Megaupload spying case brings New Zealand apology
The New Zealand prime minister has issued an apology to Megaupload boss Kim Dotcom.
He said sorry because a New Zealand law enforcement agency was judged to have illegally spied on Mr Dotcom.
The investigation was illegal because the agency can only spy on those with no right to reside in New Zealand. Mr Dotcom won that right in 2010.
The spying was carried out just before police raids that shut down file-storing service Megaupload.
Mr Dotcom's home and the offices of Megaupload were raided in January as part of an FBI investigation. It alleges that Mr Dotcom was head of a group of Megaupload employees that made millions from copyright piracy.
In June, a New Zealand court ruled that the search warrant used in the raids was illegal.
Prime Minister John Key apologised after an official report into the Government Communications Security Bureau (GCSB) surveillance of Mr Dotcom and his involvement with Megaupload.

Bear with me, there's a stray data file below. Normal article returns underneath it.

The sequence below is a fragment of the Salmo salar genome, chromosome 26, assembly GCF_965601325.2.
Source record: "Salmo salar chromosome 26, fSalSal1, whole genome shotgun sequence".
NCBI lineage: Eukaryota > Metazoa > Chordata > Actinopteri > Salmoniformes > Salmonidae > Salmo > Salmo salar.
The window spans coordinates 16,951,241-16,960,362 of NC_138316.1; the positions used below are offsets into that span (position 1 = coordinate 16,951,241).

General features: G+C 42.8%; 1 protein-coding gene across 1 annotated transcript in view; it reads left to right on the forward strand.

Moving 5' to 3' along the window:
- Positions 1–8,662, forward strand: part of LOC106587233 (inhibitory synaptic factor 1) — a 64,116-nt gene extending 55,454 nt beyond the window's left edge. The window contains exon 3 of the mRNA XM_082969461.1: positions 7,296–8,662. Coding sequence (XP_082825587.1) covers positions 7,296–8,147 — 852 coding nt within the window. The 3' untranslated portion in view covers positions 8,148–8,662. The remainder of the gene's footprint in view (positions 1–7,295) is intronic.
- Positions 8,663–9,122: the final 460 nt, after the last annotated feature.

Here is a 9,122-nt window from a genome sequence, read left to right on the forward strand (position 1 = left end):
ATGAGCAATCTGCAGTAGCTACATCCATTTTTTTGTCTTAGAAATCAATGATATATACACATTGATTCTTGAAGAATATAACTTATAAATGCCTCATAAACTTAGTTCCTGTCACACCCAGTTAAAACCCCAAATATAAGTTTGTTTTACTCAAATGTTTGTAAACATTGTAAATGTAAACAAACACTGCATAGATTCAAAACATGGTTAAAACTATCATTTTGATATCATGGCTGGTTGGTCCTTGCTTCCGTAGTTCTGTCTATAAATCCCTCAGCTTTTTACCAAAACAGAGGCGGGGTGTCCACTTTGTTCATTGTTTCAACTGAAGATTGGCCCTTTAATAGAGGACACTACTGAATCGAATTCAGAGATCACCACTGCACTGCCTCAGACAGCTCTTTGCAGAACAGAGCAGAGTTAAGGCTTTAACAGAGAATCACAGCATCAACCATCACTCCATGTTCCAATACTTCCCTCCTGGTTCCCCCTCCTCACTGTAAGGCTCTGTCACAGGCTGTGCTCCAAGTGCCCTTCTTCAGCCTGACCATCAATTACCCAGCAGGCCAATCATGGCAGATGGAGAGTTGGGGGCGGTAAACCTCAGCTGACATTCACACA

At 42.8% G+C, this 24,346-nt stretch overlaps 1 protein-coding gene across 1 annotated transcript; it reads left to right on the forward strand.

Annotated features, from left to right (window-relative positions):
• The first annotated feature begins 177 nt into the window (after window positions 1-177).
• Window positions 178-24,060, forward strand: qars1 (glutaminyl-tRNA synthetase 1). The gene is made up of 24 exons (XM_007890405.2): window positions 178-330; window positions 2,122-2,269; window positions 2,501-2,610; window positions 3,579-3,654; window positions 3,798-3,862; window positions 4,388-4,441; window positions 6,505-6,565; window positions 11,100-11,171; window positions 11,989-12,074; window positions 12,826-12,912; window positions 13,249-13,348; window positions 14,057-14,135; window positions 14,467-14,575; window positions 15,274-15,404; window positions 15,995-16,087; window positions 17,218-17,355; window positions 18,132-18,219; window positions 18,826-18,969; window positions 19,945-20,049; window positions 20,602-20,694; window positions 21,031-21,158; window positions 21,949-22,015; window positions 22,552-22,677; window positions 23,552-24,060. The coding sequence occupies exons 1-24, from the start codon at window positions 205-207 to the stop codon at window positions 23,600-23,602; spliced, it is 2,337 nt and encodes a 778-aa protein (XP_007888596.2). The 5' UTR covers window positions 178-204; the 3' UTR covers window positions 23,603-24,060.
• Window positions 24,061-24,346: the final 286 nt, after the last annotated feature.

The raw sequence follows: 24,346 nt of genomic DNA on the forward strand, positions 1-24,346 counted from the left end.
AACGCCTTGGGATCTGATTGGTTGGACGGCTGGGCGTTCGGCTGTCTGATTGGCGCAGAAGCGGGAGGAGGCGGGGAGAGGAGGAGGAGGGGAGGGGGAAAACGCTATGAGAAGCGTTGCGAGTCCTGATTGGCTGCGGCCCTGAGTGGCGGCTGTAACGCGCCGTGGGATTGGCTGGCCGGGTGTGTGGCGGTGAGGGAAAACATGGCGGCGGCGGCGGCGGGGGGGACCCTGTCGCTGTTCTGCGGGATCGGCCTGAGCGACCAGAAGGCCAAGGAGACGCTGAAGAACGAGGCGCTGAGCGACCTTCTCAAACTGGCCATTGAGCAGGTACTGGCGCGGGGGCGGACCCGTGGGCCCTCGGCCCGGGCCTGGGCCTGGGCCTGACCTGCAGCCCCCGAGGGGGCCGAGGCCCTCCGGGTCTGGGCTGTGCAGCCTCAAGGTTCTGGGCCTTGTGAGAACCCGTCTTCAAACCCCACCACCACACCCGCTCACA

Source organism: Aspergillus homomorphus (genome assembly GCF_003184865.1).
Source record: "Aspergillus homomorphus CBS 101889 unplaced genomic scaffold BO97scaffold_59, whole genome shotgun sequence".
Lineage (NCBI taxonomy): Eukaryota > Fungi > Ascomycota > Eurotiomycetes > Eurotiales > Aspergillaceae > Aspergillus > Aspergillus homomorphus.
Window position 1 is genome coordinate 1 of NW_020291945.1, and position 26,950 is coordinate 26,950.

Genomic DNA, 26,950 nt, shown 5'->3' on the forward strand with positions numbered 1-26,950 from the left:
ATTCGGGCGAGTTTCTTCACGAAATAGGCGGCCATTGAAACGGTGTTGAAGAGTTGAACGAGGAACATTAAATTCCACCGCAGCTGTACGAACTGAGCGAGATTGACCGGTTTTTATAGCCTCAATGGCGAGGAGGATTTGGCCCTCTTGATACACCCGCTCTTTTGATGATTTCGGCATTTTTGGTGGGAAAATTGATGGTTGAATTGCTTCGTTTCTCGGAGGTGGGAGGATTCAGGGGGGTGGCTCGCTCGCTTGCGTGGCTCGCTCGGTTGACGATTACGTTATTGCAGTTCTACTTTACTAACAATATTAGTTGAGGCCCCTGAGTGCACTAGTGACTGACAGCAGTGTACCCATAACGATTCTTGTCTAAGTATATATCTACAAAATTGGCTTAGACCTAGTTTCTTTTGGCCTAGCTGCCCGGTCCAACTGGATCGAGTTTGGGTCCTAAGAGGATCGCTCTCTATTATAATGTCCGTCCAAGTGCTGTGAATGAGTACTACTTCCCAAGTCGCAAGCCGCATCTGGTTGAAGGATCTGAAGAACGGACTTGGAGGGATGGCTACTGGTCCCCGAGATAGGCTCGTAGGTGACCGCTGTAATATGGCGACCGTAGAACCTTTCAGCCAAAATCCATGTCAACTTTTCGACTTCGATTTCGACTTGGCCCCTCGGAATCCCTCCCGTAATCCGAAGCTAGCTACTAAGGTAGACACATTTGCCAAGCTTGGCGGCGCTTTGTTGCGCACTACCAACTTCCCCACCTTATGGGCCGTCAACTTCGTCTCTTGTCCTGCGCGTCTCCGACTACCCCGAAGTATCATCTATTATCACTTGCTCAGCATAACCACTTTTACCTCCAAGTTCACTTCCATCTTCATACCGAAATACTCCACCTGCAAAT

The GCSB was asked to spy on Mr Dotcom by New Zealand police prior to the January raids.
The report was written by the Inspector General of Intelligence, the official overseer for New Zealand's spy agencies. It said the surveillance was illegal because Mr Dotcom, who was born in Germany, had achieved permanent residency status.
In a statement, Mr Key said: "I apologise to Mr Dotcom... We failed to provide that appropriate protection for him." The illegal surveillance was the result of "basic errors" said Mr Key.
"It is the GCSB's responsibility to act within the law, and it is hugely disappointing that in this case its actions fell outside the law," he added.
It is not clear what effect the Inspector General's report will have on US attempts to extradite Mr Dotcom to face charges in America. The extradition hearing is now scheduled for March 2013.
The apology came a day after Mr Dotcom revealed more details of his next project, a music-sharing service called Megabox.